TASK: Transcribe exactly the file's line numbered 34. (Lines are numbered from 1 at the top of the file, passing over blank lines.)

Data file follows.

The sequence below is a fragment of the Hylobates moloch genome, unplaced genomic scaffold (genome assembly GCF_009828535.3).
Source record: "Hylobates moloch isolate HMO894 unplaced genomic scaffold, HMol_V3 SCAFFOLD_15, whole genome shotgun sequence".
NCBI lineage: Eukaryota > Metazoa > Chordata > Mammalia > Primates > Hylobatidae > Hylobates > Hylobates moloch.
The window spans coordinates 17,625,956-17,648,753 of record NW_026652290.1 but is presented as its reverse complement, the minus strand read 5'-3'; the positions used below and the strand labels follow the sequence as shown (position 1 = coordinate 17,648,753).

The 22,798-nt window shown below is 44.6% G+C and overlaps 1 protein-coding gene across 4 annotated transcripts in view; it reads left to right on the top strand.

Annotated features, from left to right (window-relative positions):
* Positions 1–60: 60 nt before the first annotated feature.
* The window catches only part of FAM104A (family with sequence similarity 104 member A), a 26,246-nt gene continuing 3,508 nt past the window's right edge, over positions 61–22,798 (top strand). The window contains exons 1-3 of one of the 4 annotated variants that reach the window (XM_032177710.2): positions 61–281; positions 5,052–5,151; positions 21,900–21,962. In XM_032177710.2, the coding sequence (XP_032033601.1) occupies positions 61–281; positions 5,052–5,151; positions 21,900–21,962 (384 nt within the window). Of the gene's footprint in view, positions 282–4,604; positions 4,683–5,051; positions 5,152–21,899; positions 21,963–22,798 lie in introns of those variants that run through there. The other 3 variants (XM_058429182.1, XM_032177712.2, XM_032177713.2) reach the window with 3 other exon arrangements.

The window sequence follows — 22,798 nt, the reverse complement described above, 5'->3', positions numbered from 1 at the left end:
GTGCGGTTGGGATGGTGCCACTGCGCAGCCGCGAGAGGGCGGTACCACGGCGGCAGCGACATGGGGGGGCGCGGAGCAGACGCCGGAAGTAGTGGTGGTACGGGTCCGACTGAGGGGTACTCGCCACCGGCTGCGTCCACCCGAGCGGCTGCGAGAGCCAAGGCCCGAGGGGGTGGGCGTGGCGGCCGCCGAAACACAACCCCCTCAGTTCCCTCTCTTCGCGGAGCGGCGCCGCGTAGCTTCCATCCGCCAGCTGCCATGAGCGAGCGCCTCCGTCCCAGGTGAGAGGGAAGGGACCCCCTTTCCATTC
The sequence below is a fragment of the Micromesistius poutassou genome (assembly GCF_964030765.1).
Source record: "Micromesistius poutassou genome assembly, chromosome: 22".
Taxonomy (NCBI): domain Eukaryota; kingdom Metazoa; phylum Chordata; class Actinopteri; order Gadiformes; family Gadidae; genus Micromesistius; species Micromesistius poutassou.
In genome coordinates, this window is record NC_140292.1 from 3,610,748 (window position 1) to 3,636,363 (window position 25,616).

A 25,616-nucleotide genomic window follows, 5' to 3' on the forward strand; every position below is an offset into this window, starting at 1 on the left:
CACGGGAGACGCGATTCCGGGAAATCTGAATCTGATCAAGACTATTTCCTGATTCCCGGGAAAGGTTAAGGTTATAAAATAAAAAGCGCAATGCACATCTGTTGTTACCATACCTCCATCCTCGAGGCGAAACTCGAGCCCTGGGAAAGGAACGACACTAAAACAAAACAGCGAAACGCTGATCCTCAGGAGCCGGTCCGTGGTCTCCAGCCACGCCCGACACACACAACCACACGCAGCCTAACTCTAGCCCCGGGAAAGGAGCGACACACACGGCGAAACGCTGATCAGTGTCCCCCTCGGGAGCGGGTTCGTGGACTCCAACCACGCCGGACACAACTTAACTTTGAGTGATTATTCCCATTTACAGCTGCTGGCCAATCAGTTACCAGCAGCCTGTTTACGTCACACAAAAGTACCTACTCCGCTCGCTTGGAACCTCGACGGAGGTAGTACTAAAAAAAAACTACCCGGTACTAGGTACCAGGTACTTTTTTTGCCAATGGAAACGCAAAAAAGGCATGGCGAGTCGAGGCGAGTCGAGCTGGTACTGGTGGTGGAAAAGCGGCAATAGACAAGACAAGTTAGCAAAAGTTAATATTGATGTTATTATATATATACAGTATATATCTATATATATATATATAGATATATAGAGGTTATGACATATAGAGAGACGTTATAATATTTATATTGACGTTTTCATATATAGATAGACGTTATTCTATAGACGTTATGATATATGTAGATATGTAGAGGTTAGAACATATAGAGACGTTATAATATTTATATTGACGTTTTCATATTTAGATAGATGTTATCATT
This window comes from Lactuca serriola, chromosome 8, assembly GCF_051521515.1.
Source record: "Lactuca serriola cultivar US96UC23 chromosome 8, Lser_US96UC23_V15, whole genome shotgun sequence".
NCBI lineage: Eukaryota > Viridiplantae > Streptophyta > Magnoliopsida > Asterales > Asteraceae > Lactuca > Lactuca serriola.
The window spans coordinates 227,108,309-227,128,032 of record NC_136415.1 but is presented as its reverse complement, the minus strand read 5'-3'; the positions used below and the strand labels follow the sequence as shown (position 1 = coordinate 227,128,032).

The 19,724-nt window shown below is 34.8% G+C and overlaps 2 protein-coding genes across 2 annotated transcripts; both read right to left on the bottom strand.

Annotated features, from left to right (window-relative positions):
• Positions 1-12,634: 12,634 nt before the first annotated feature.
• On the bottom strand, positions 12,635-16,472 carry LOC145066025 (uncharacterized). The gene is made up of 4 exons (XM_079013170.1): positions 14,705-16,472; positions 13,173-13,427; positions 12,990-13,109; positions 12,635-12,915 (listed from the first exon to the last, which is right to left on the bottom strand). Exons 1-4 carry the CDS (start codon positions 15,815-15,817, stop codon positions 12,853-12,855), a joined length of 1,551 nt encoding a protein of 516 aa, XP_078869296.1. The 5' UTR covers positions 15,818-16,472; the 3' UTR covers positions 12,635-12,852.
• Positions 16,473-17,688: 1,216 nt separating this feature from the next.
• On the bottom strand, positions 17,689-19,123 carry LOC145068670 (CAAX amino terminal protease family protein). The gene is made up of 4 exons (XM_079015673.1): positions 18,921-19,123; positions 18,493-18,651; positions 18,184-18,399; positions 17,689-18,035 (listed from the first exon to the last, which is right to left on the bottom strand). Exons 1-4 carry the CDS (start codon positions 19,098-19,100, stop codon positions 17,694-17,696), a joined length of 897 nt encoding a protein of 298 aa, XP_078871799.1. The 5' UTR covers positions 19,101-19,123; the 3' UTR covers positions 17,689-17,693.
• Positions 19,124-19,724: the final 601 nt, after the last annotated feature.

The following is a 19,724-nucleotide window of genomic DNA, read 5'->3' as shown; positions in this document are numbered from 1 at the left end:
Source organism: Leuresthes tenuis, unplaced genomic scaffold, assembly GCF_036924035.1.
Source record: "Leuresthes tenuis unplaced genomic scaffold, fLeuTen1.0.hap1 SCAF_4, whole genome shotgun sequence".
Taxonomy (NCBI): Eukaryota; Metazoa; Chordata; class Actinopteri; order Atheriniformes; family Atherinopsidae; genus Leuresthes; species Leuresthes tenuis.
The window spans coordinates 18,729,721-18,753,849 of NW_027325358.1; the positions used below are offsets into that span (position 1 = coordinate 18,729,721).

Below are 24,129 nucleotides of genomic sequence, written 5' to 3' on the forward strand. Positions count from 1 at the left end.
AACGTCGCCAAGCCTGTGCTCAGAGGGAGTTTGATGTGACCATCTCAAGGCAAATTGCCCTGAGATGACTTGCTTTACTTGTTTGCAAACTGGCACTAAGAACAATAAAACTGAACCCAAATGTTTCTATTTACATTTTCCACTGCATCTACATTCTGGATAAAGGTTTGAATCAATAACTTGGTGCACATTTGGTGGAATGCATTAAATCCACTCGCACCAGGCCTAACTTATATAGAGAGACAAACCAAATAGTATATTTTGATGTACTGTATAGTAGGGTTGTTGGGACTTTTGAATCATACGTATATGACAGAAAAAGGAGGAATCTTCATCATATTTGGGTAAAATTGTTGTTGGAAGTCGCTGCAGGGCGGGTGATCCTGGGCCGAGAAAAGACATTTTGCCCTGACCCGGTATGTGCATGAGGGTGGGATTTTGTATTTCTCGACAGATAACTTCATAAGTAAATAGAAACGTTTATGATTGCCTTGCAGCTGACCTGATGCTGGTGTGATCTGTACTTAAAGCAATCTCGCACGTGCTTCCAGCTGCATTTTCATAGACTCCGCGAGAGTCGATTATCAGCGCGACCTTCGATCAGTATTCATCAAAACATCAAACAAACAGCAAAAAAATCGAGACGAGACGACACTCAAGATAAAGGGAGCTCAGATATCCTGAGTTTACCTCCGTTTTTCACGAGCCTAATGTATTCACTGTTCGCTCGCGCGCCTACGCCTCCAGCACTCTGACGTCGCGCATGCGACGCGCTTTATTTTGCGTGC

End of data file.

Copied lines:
AACGTCGCCAAGCCTGTGCTCAGAGGGAGTTTGATGTGACCATCTCAAGGCAAATTGCCCTGAGATGACTTGCTTTACTTGTTTGCAAACTGGCACTAAGAACAATAAAACTGAACCCAAATGTTTCTATTTACATTTTCCACTGCATCTACATTCTGGATAAAGGTTTGAATCAATAACTTGGTGCACATTTGGTGGAATGCATTAAATCCACTCGCACCAGGCCTAACTTATATAGAGAGACAAACCAAATAGTATATTTTGATGTACTGTATAGTAGGGTTGTTGGGACTTTTGAATCATACGTATATGACAGAAAAAGGAGGAATCTTCATCATATTTGGGTAAAATTGTTGTTGGAAGTCGCTGCAGGGCGGGTGATCCTGGGCCGAGAAAAGACATTTTGCCCTGACCCGGTATGTGCATGAGGGTGGGATTTTGTATTTCTCGACAGATAACTTCATAAGTAAATAGAAACGTTTATGATTGCCTTGCAGCTGACCTGATGCTGGTGTGATCTGTACTTAAAGCAATCTCGCACGTGCTTCCAGCTGCATTTTCATAGACTCCGCGAGAGTCGATTATCAGCGCGACCTTCGATCAGTATTCATCAAAACATCAAACAAACAGCAAAAAAATCGAGACGAGACGACACTCAAGATAAAGGGAGCTCAGATATCCTGAGTTTACCTCCGTTTTTCACGAGCCTAATGTATTCACTGTTCGCTCGCGCGCCTACGCCTCCAGCACTCTGACGTCGCGCATGCGACGCGCTTTATTTTGCGTGC